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  • Writer's pictureRosie Burbidge

Can Audi object to spare part grilles?



The EU Court of Justice (CJEU) has sided with Audi in its dispute with a provider of spare parts in Poland (GQ) who sells radiator grilles containing an element designed for the attachment of the famous AUDI four-ring logo (Case C-334/22).


The judgment clarifies certain aspects of the 2017 EU Trade Mark Regulation, in particular regarding the functions of a trade mark.


No repair clause for trade marks

Addressing the substance of the questions referred by the Warsaw Regional Court, the CJEU pointed out that, unlike in design law, there is no “repair” clause for trade marks.


It said that the trade mark proprietor’s right to prevent a third party from using a sign under Article 9(2)(a) and (b) is reserved for “cases in which the use of the sign by a third party adversely affects or is liable to adversely affect the functions of the trade mark, which include not only the essential function of the trade mark, which is to guarantee to consumers the origin of the goods or services, but also its other functions, such as, in particular, that of guaranteeing the quality of that product or service, or those of communication, investment or advertising”.


The Court added that, following the Mitsubishi case, “use” refers “exclusively to active conduct on the part of the third party”. In this case, the grilles offered for sale by GQ did not originate from Audi and were not placed on the market with its consent. The shape of the grilles was either identical or similar to the Audi trade mark.


Use of the sign

If the national court finds that the shape of the grille designed for the attachment of the Audi emblem is identical to the AUDI mark, it will have to apply Article 9(2)(a). If it finds that the shape is similar but not identical, and that the spare parts are identical/similar to Audi’s, it will have to assess the likelihood of confusion under Article 9(2)(b). If it finds that the mark has a reputation and the shape of the grille is identical/similar to Audi’s trade mark, Audi can object to the grill under Article 9(2)(c).


The CJEU concluded:


“Article 9(2) and (3)(a) to (c) of Regulation 2017/1001 must be interpreted as meaning that a third party who, without the consent of the manufacturer of motor vehicles which is the proprietor of an EU trade mark, imports and offers for sale spare parts, namely radiator grilles for those motor vehicles, containing an element which is designed for the attachment of the emblem representing that trade mark and the shape of which is identical with, or similar to, that trade mark, makes use of a sign in the course of trade in a manner liable to affect one or more of the functions of that trade mark, which is a matter for the national court to ascertain.”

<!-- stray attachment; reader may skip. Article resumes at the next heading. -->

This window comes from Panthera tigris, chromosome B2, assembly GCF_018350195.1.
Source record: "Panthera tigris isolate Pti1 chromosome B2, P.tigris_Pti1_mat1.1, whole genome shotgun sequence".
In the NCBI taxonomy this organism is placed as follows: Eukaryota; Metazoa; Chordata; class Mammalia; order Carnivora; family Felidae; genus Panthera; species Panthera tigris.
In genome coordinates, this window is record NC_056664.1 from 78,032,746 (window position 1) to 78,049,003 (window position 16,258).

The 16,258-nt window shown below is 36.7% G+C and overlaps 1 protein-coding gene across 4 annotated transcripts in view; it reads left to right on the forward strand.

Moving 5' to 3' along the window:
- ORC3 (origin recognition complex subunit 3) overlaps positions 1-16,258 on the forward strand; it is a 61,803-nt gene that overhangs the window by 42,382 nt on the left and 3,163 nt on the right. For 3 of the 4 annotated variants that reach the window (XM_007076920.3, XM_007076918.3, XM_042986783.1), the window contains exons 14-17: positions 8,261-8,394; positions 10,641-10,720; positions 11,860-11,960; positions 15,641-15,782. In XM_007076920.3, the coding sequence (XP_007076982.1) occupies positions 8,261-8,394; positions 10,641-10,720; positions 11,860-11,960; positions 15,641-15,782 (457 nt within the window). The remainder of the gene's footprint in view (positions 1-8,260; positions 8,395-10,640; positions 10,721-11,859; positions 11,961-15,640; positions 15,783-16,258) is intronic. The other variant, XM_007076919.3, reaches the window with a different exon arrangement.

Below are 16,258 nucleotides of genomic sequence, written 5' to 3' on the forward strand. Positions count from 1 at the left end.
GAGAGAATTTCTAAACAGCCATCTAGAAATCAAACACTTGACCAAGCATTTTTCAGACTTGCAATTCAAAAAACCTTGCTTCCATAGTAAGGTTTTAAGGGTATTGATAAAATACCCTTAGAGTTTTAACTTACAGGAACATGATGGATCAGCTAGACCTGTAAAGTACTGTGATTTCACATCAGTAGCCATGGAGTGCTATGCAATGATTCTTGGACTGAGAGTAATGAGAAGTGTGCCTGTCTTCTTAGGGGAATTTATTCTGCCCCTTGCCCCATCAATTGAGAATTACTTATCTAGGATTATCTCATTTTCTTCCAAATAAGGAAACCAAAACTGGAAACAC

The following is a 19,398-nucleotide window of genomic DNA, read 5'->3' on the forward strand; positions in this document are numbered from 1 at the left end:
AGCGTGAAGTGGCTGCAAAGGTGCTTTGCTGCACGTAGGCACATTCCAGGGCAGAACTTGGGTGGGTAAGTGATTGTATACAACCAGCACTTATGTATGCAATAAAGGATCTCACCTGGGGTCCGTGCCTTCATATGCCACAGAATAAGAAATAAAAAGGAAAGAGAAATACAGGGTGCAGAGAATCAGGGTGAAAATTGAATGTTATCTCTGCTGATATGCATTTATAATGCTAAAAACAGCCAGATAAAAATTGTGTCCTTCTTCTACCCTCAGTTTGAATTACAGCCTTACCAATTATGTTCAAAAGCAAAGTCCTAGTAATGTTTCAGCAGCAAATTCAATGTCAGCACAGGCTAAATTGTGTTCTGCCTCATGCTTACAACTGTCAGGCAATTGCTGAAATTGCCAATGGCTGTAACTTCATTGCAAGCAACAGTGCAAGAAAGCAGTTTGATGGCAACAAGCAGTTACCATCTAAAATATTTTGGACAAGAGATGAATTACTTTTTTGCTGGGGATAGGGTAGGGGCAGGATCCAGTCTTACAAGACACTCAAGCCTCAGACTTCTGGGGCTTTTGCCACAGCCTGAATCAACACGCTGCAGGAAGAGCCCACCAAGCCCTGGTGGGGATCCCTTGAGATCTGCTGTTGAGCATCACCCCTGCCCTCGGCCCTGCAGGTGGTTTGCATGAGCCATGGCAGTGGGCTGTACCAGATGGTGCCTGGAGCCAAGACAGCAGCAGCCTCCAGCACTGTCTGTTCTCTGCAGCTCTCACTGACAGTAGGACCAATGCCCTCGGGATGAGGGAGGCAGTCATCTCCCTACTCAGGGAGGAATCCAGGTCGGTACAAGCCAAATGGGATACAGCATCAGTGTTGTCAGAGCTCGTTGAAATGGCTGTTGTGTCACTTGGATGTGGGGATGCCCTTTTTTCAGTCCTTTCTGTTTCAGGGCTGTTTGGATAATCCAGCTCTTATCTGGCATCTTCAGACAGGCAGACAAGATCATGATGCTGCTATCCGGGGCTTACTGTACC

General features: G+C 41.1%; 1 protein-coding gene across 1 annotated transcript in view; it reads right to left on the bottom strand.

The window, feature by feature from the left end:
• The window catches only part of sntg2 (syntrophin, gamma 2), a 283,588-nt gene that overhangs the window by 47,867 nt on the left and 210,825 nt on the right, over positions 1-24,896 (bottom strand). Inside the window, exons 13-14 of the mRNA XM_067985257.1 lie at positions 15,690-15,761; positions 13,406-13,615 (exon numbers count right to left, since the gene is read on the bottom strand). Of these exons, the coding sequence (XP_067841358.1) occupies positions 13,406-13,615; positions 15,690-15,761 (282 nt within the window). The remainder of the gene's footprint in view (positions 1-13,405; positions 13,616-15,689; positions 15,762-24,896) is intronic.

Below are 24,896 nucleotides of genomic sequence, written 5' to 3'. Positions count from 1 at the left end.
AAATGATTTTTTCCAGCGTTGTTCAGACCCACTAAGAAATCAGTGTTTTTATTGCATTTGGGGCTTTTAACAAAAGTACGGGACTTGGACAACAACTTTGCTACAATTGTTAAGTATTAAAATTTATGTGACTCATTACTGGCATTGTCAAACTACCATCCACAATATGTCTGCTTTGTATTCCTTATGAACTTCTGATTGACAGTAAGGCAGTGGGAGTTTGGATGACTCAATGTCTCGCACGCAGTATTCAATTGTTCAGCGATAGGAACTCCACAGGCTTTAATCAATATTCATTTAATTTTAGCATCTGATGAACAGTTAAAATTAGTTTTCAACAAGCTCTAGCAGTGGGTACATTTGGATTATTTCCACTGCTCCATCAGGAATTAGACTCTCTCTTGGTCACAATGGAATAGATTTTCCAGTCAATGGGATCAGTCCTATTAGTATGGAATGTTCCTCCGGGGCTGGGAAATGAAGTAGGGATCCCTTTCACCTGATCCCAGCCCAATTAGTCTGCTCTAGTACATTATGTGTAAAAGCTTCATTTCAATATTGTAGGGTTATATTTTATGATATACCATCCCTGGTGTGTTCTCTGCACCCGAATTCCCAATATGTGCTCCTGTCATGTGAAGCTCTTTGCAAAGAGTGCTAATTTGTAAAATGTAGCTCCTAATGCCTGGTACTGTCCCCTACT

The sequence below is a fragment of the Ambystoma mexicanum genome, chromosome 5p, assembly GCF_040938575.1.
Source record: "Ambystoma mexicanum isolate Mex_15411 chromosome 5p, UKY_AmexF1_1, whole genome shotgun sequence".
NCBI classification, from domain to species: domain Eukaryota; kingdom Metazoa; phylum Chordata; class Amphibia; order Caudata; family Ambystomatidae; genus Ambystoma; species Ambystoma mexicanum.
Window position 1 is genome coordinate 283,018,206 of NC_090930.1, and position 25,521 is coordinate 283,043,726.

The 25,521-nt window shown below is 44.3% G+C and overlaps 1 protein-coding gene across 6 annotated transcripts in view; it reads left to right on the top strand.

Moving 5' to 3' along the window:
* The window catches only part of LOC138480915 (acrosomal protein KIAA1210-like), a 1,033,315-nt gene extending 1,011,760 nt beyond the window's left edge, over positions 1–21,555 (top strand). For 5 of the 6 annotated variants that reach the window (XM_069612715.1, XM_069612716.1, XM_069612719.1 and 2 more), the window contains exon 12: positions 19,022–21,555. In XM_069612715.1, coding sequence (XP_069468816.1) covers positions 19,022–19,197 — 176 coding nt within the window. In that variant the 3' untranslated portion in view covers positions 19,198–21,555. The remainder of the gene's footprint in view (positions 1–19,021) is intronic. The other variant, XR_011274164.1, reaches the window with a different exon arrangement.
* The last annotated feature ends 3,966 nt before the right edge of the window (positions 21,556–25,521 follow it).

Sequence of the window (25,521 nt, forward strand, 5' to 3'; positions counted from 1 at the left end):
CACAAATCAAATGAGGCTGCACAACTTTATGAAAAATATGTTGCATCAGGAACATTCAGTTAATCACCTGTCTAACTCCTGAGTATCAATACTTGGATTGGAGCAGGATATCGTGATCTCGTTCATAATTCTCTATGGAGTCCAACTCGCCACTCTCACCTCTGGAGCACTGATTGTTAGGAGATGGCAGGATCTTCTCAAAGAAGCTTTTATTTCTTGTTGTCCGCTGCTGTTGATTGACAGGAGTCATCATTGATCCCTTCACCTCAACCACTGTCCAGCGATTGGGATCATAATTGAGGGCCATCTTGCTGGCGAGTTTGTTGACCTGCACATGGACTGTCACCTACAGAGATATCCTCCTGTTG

Article 14 defence

The Court was also asked whether the defendant’s use could be considered use to indicate the intended purpose of its product under Article 14(1)(c) of the Directive (as discussed in the recent Inditex case).


The Court noted that the limitation on the exclusive right applies “only where such use of that mark by the third party is in accordance with honest practices in industrial or commercial matters”. This was not the case here:


“The affixing of a sign identical with, or similar to, the trade mark on the goods marketed by the third party exceeds … the referential use referred to in Article 14(1)(c) of Regulation 2017/1001 and therefore does not fall within any of the situations covered by that provision.”

It therefore concluded:


“Article 14(1)(c) of Regulation 2017/1001 must be interpreted as meaning that it does not preclude the manufacturer of motor vehicles which is the proprietor of an EU trade mark from prohibiting a third party from using a sign identical with, or similar to, that trade mark in relation to spare parts for those motor vehicles, namely radiator grilles, where that sign consists of the shape of an element of the radiator grille designed for the attachment thereto of the emblem representing that trade mark, regardless of whether or not there is a technical possibility of attaching that emblem to the radiator grille without affixing that sign to it.”

What does this mean?

While it will be for the national court to rule on the facts of the case, the judgment is good news for Audi.


From a more general perspective, it provides further detail on the functions of a trade mark, which include guaranteeing the quality of goods/services, communication, investment and advertising, as well as the essential function of guaranteeing the origin of goods/services.


In particular, the Court stated that the investment function is adversely affected when a competitor “substantially impedes the proprietor’s use of its trade mark to acquire or maintain a reputation likely to attract or retain consumers”.


The further elucidation of the law on trade mark function is welcome and is likely to be helpful in many cases relating to EUTMs.


To find out more about the issues raised in this blog contact Rosie Burbidge, Intellectual Property Partner at Gunnercooke LLP in London - rosie.burbidge@gunnercooke.com


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